The limits of the universe inhabited by the physician-scientist are defined largely by time and money. In a Journal of Clinical Investigation editorial, Andrew Marks stated:8
“Historically, physician-scientists have had dual roles in caring for patients and in performing investigative research that could potentially lead to new diagnostics and therapeutics. Physician-scientists conducted teaching rounds in the hospital … and were often avidly pursued as the most important sources of new knowledge for trainees.
“… Now physician-scientists are rarely seen in the hospital; they are most often spotted at their desks tapping out yet another grant application. Most struggle to find the time to mentor students and clinical trainees, let alone to care for patients, even though these interactions are often the motivating forces for scientific creativity.”
These statements accompany a number of realities, as follows: Data collected by the American Medical Association from 1960 through 2005 show a major rise in the number of US physicians engaged in patient care while those involved in research and in teaching have been flat. Considering number of faculty in medical school departments and National Institutes of Health (NIH) grants funded over roughly the same period, PhDs are increasing in number, MDs are decreasing, and the number of MD-PhDs is flat. Of interest as well is that despite the efforts of NIH to fund young investigators, the trend over a 40-year period has been for the average age of research grant RO-1 recipients to increase, such that in 2005 approximately 35% of RO-1 principal investigators were over 50 years of age (as compared to about 22% 20 years earlier).
Barbara Weber has summarized the time and money issues confounding the physician-scientist as follows:9
“Three [critical] issues in academic medicine [are] having a serious negative effect on the pace and quality of academic … investigation. 1) The cost to creative time of ‘feeding the beast’ of the academic bureaucracy; 2) the innovation-squelching nature of the current peer review system; 3) the loss of physicians with a passion for clinical investigation as the leaders of academic medical centers.”
In this piece, she notes that a shift away from academic leaders being the leaders of academic medical centers has occurred because of the time drain of “feeding the beast” and that a premium is put on the financial bottom-line to the point that clinical investigation is no longer central to the mission statements of academic medical centers. She also notes that leadership is ever more in the hands of individuals who are not so much scientific leaders and role models as they are “businessmen”, who wind up being “adversaries to many faculty because of the business models under which they … operate”.9 this has been stated differently by Gary Koretzky: “It now seems that MD/MBAs may be more valued than MD/PhDs”.10
With regard to the judgment of research in an atmosphere in which funds are ever-more constrained, Weber offers advice that is sound, albeit rarely listened to these days.9 She states that reviewers should: “1) Focus on the big picture, and not … worry too much about details. 2) Ask, ‘Is this an important question, with plausible hypotheses?’ 3) Never say things like ‘overly ambitious’ or ‘it may not work’.” A neat coda is offered to this statement by Terry Strom who notes: “If we knew it would work it wouldn’t be research.”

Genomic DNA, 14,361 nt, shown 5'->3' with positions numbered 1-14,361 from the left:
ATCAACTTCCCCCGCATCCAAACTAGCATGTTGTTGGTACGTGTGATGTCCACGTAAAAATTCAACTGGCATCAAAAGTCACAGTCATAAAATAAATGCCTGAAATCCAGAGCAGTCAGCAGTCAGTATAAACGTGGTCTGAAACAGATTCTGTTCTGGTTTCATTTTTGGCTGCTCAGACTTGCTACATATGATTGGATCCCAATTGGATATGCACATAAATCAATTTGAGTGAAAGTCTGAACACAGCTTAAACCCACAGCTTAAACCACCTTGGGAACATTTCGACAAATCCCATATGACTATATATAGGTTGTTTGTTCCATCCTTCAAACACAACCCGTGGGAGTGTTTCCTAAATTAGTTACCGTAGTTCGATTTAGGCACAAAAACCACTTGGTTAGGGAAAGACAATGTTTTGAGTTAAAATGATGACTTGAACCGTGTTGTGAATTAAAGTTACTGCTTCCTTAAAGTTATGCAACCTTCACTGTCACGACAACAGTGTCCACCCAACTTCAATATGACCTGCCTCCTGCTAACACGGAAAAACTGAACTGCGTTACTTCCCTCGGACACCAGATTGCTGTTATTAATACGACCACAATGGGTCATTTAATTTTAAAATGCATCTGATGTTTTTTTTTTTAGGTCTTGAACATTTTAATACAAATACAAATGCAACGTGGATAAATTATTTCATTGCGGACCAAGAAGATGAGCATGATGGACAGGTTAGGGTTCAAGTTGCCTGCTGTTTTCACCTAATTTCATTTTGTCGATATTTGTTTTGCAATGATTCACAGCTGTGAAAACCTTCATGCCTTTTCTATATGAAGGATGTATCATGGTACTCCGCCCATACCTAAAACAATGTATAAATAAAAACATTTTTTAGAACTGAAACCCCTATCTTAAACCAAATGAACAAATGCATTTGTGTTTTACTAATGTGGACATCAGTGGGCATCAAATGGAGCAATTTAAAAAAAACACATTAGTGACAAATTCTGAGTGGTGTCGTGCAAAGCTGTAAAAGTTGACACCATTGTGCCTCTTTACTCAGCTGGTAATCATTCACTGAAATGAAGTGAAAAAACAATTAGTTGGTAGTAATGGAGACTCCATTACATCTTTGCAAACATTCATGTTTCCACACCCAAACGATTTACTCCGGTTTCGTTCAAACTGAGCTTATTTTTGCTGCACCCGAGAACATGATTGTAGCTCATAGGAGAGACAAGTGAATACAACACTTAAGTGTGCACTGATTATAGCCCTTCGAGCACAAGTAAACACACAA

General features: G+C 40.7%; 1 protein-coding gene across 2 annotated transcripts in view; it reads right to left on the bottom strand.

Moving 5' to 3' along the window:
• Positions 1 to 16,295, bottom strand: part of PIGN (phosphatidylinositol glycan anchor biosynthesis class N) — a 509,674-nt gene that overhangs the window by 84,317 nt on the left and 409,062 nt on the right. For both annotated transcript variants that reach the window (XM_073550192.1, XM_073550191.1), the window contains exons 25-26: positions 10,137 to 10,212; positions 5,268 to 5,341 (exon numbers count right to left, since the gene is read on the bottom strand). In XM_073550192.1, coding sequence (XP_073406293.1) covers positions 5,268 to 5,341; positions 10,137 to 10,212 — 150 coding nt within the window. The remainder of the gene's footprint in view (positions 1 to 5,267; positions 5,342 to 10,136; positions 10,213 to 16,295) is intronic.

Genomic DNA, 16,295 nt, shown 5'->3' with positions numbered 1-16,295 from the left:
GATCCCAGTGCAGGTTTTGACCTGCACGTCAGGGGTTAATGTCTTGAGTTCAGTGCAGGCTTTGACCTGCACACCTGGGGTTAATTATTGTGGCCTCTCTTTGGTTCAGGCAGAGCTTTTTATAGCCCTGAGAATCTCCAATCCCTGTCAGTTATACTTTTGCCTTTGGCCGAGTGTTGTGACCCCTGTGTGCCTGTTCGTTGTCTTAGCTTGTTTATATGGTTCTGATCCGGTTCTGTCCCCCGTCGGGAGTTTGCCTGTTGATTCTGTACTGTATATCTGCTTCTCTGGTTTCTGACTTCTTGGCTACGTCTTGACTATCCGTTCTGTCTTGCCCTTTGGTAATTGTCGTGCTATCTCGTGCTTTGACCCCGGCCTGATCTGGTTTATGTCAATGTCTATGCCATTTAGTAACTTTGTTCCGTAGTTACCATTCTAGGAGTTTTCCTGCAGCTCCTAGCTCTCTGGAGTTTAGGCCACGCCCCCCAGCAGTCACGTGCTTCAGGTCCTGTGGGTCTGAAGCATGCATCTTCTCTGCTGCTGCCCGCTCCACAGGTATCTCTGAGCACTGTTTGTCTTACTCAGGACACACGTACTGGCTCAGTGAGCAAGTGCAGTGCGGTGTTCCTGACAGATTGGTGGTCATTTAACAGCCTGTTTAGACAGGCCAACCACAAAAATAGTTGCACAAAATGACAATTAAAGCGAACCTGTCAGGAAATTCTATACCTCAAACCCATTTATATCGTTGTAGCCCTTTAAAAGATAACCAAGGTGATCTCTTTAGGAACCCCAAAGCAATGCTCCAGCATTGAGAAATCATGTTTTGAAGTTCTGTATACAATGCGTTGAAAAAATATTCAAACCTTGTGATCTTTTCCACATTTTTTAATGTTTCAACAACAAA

With regard to the impact of NIH funding on the physician-scientist’s universe, it is not as if there isn’t a good deal of money in NIH. Rather, especially after the doubling of the NIH budget, the issue at present is in large part allocation of funds. A good illustration of how not to invest research funds – whether to physician-scientists or to scientists in general – is provided by the 2009 American Recovery and Reinvestment Act (ARRA). As part of an economic stimulus package this provided $10.4 billion to NIH. The Institute’s web site highlighted the ARRA funds as follows: “NIH’s two-year infusion of ARRA funds will empower the nation’s best scientists to discover new cures, advance technology, and solve some of our greatest health challenges.”11 The statement is an unfortunate, hard-sell advertisement of the potential benefits of the funding, rather than reflecting any sober assessment of what is really required to make scientific progress aimed at bettering health care. Consider that the review process for ARRA grants was tailored as little more than a questionnaire for reviewers to fill out and that at least one grant was funded in every US State plus Guam and US Virgin Islands. This was not the funding of science for the sake of supporting the best and the brightest: that likely could have been done better by simply giving the monies to NIH to support the best research being submitted and reviewed by traditional means. Indeed the only conclusion that one can reach re the ARRA grants process is that politics trumps science. This should not be taken to mean that some outstanding research was not funded by the ARRA process; it does mean that the entire process for evaluating research was side-tracked for political imagery and for short-term economic advantage.